The Guiding Principle That Helps Dropbox Move Big Projects Forward

Getting to know your team’s personalities and passions can do more than foster morale–it can directly lead to better products.

The Guiding Principle That Helps Dropbox Move Big Projects Forward
The team at Dropbox [Images courtesy of Dropbox]

Liz Armistead leads the team at Dropbox responsible for telling the company’s story to consumers. This means everything from blog posts to web design to massive product launches, like an event in April to unveil a host of new productivity features, including the new Carousel all-in-one photo storage solution. As a result, her small team has to be nimble enough to manage projects from beginning to end while also communicating constantly with any and all of Dropbox’s 700 employees.

Liz Armistead

To do this, she says, her guiding principle is empathy–making it a priority to deeply understand the way people work individually and together in order to promote the best possible results. While project management is a discipline usually considered to need rigid structure, she finds that flexibility is actually more conducive to getting things done.

“In general, empathy [for the consumer] is really important to product design, so it’s really the same for our teams,” says Armistead. “You really need to understand the way people like to work, and be willing to be flexible and iterate–with a team that’s growing as fast as ours, with 700 people now, you have to be willing to reassess what’s working.”

Here are three practices that have helped her stay on top of her team’s strengths and needs for the best results.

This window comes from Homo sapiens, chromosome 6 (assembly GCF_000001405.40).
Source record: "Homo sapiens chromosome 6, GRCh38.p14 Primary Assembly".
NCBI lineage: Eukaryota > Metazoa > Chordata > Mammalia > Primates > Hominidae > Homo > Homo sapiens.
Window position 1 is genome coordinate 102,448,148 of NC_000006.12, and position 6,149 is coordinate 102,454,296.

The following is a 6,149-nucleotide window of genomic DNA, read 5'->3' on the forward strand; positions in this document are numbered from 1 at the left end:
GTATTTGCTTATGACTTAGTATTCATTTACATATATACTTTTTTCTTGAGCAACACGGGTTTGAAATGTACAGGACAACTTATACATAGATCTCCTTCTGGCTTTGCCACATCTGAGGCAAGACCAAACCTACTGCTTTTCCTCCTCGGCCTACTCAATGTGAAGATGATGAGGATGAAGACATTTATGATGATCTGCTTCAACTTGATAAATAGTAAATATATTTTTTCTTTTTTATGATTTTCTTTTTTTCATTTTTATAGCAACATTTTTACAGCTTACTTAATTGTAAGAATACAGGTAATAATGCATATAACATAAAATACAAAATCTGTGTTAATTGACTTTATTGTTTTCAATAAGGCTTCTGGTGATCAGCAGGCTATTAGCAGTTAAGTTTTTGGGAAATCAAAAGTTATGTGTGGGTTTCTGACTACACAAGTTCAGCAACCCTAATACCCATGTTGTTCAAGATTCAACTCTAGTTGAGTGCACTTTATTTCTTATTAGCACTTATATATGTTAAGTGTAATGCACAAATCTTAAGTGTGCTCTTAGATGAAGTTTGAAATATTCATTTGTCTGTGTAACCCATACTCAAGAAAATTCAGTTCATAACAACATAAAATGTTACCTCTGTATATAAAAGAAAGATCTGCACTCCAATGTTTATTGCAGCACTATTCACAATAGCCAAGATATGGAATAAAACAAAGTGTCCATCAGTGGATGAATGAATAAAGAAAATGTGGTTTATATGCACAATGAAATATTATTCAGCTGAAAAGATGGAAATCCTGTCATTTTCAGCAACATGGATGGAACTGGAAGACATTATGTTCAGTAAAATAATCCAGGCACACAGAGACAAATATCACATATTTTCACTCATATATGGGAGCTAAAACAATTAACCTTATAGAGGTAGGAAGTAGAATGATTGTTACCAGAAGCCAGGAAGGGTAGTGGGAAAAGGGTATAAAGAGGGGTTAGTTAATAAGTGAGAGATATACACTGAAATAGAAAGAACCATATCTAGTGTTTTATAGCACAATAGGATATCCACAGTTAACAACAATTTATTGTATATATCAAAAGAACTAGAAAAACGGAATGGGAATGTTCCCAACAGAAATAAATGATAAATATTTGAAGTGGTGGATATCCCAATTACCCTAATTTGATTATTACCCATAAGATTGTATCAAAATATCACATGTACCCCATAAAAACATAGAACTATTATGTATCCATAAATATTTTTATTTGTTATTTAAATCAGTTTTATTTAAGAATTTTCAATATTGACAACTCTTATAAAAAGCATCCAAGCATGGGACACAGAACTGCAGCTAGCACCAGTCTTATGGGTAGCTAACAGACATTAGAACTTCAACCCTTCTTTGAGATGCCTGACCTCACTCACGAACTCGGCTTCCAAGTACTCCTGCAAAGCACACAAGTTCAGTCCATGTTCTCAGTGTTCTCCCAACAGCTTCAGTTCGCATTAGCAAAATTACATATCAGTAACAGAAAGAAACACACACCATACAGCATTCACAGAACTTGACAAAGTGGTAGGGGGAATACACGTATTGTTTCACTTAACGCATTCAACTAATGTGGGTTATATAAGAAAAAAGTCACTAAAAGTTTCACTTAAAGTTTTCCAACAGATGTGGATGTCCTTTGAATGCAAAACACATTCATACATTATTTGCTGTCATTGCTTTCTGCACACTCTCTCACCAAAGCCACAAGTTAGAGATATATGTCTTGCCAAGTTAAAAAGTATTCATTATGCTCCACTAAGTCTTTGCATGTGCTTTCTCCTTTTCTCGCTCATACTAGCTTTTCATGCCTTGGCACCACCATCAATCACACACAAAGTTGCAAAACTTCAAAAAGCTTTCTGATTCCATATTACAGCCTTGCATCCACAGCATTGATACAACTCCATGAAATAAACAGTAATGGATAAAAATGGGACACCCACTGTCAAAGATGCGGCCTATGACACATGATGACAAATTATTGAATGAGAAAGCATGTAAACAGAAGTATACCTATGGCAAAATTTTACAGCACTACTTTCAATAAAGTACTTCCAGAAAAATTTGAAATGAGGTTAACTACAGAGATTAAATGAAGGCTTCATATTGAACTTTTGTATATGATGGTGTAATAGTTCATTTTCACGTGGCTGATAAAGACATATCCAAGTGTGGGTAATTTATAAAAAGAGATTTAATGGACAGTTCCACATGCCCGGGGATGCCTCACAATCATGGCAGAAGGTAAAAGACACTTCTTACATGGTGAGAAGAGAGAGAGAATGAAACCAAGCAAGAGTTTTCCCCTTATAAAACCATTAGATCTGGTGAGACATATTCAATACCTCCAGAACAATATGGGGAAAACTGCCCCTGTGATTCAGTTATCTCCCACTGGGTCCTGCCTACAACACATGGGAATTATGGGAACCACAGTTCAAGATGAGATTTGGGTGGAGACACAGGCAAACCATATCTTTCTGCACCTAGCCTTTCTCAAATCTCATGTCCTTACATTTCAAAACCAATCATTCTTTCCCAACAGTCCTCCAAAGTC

409 Team

Break The Ice Early and Often

“When we first started the group, we went on a houseboat and just had a day of getting to know each other and taking crazy personality tests and talking about our best successes,” says Armistead. “Since we did that early on, when we tackle a project, it’s pretty clear who is going to own what to reach our goals. With the 409 event [launching Carousel and other products], one of the girls on our team totally owned the space design of the event, another guy handled all of the logistics, parking, food. Everybody had their piece, but it was an awesome collaborative effort.”

Most professional teams don’t have the advantage of starting up together, but regular retreats, even a monthly lunch or relatively focused happy hour can accomplish the same goals. Don’t be afraid to let your hair down and give your team a safe space to share.

Play With Space

“When I was at Mailbox, a very small startup with 13 people (and acquired by Dropbox in 2013), we were all jammed into a tiny room,” says Armistead. “Our engineering team and design/marketing team had really different work styles and it was very hard to coexist. Our engineering team wanted dead silence, focus. Meanwhile the design and marketing team is brainstorming, talking, making a lot of calls, bouncing around.


“So I went to Home Depot and built an insulation wall to separate the two teams, and it was night and day. Everyone was so happy with the way it turned out, and it cost $100.”

Mailbox Wall

Now at Dropbox, which has more space and resources to experiment with, Armistead says her team does “a lot of space prototyping–we’ll build fake walls all the time for brainstorming or product reviews. We use Gatorboards–seven-foot tall foam boards that you can take with you from brainstorm to your desk. Those operate as fake walls, organizers, all sorts of things.”

Make Feedback Fun

“If we’re about to launch something, we’ll have something called a Bug Bash, which is getting everyone around to make sure we can work out all the kinks,” says Armistead. “I also make a point of scheduling a lot of one-on-ones with people, sitting down and listening to their ideas and frustrations. If you have a lot of output, you need to make room for a lot of input. I make sure I’m learning from the amazing knowledge that exists here.”

About the author

Evie Nagy is a former staff writer at, where she wrote features and news with a focus on culture and creativity. She was previously an editor at Billboard and Rolling Stone, and has written about music, business and culture for a variety of publications